On the other hand, the first time we get into Alex’s head, which is quite far in the book, he can only talk about his ‘friends with benefit’ thing with another housemate Emma, and his worry over how to navigate it, as he has no interest in starting a relationship  after a disastrous break-up with his ex Alice. His feelings for Jess simply don’t get enough breathing space to convincingly develop.

This book is supposed to be a romance, but we get more time spent on secondary characters and their stories than the central romance. Nothing interesting happens. We get excruciatingly minute details on Jess’s new life in Notting Hill, but not on her feelings for Jess, except for one line here and there. There’s no proper buildup of the romance. Even the character development is lacking. The author barely scratches the surface when it comes to developing the romance.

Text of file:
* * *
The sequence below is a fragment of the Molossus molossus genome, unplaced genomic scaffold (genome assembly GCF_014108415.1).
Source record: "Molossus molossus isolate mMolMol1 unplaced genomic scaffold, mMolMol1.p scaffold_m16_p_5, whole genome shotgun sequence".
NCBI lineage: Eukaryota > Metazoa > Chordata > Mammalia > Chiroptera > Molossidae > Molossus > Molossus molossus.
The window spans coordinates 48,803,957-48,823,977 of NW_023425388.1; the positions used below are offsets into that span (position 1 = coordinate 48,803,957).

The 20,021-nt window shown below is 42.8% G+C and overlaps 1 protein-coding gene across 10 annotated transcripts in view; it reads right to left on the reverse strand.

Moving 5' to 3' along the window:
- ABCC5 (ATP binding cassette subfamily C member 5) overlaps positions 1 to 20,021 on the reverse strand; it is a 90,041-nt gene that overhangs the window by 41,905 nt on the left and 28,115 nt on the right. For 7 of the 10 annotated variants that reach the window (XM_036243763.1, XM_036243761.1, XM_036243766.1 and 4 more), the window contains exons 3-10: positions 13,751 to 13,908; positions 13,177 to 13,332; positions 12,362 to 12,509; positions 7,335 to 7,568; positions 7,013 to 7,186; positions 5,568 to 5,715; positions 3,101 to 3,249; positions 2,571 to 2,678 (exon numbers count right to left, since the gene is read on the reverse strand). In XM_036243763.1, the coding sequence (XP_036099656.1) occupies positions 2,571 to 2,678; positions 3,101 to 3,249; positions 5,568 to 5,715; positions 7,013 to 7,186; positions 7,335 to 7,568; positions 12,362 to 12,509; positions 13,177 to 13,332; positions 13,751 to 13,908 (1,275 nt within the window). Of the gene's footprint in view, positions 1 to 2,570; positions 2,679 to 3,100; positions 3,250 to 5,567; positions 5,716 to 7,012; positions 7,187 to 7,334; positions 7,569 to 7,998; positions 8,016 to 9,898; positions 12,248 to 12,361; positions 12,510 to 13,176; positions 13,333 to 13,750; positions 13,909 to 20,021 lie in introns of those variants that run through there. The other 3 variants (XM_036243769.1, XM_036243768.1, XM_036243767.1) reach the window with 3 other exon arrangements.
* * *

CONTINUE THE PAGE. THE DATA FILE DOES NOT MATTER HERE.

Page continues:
I simply wanted more from the book that has been compared to Richard Curtis romances. Are you freaking serious? If you want me to go into this book thinking it will be similar to Love Actually, Notting Hill and Bridget Jones, you better deliver on the awkward heroes, the amazing chemistry, great one-liners. At least give me some semblance of a romance!

The only good thing about the book was that it’s a fast read.



Publication Date: 5th September, 2019.
Source: ARC from Publisher (via Netgalley)

Links –  AmazonGoodreads Book Depository



Deception is just another day in the lives of the elite.

At age thirty-three, Penelope “Pepper” Bradford has no career, no passion and no children. Her intrusive parents still treat her like a child. Moving into the Chelmsford Arms with her fiancé Rick, an up-and-coming financier, and joining the co-op board give her some control over her life—until her parents take a gut dislike to Rick and urge Pepper to call off the wedding. When, the week before the wedding, she glimpses a trail of desperate text messages from Rick’s obsessed female client, Pepper realizes that her parents might be right.